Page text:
Search the website

Refill Please!

A methodology for detecting customers’ consumption patterns.

Many businesses which sell consumable products have trouble identifying their customers’ consumption and purchase patterns, and more specifically, when they’re projected to make their next purchase. Customers who have a steady purchase pattern and have passed their expected purchase date might have churned completely. Therefore, timing is everything and engaging these customers at the right moment is crucial.

Products such as cosmetics, ink cartridges, vitamin packs, dog food or even gym membership punch cards are all types of consumable products. Different customers will have different consumption rates – a women with long hair will probably finish a shampoo bottle faster than a man with short hair; a Great Dane will probably consume a 25-pound sack of food faster than a small Chihuahua would; a body builder will probably consume his 5 pounds of protein powder faster than someone who rarely goes to the gym. Some businesses offer a method of subscription, auto-ship or auto-refill to ensure that their product is flowing and that the customers will never run out. However, a significant number of customers choose not to commit to a subscription and prefer to purchase products punctually.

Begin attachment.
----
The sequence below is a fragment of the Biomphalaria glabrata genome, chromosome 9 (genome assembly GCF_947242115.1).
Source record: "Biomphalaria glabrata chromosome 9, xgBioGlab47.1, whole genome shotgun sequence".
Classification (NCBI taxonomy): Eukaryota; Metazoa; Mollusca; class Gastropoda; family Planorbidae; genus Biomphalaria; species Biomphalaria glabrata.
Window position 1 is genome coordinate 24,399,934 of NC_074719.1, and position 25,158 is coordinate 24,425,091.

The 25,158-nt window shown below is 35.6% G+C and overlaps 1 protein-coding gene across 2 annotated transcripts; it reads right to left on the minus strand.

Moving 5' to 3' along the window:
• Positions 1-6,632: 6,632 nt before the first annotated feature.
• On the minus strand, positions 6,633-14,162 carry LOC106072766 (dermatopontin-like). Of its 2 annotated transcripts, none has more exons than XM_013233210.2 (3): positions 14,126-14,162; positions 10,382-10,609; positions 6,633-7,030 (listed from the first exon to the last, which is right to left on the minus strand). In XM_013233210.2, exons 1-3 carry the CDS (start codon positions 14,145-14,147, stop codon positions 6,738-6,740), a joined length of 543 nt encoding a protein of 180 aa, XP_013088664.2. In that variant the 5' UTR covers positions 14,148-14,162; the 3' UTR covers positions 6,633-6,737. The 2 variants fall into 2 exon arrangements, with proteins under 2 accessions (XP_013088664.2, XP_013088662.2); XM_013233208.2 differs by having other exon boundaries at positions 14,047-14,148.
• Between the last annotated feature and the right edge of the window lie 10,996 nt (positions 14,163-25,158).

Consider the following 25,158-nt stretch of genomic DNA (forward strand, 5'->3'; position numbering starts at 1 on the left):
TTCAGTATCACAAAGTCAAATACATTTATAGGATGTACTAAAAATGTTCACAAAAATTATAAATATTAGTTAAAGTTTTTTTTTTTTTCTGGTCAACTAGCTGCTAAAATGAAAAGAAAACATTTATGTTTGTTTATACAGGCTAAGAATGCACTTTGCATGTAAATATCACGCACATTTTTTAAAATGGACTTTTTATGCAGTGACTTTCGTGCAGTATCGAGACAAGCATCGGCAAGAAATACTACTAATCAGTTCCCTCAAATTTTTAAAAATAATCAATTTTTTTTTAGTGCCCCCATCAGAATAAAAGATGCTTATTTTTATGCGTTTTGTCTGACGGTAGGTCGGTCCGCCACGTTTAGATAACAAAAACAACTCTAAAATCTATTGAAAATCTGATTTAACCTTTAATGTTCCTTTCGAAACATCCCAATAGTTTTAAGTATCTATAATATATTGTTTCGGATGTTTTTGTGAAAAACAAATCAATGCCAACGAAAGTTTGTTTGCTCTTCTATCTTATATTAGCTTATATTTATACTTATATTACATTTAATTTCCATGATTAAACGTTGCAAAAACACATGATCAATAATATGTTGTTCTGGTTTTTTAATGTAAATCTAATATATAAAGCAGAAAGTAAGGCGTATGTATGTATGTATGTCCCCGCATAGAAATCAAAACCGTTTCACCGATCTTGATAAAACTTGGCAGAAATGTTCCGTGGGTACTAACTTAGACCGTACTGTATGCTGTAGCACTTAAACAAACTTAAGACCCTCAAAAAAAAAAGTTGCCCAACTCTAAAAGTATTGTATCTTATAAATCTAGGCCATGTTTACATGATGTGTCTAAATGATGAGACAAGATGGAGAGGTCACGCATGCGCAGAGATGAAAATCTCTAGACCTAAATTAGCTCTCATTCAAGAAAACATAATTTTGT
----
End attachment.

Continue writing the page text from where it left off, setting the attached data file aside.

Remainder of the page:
For E-commerce businesses selling such products, it can prove to be very difficult to assume at what rate their different customers will consume their product. The questions of when are they going to run out? and when are they expected to make their next purchase? will keep coming up.

The Methodology for Detecting Customer Consumption Patterns

The methodology for detecting when customers with a steady purchase pattern are expected to make their next purchase is constructed of a few simple steps. We would first need to identify the time between purchases of a specific product for each customer, and the amount purchased in each purchase. Next, we would find the consumption rate by dividing the days between purchases with the amount purchased. We now have all the information needed to predict when the customer is expected to make their next purchase and we can apply these in a formula.

For the sake of simplicity, I will illustrate the methodology with an example. However, it can be applied to any business which sells consumable items:

A customer made 5 purchases of the same product on different days. Each time he or she purchased a different amount of the product. We will list the dates that purchases were made and the following purchase dates to calculate the days between purchases. We will also add the amount purchased in the initial purchase (of each row). The amount in this case can be translated into the number of units in a pack, weight, value (if it affects the consumption rate – e.g. a $10 credit which would last twice as much as $5 credit) etc.

The next step is to divide the amount purchased by the days between purchases to get the consumption rate –  the number of units consumed per day. In this simple example, we can see that the consumption rate of this customer is super steady. He or she initially consumed 10 units per day and then reduced their consumption to 8 units per day.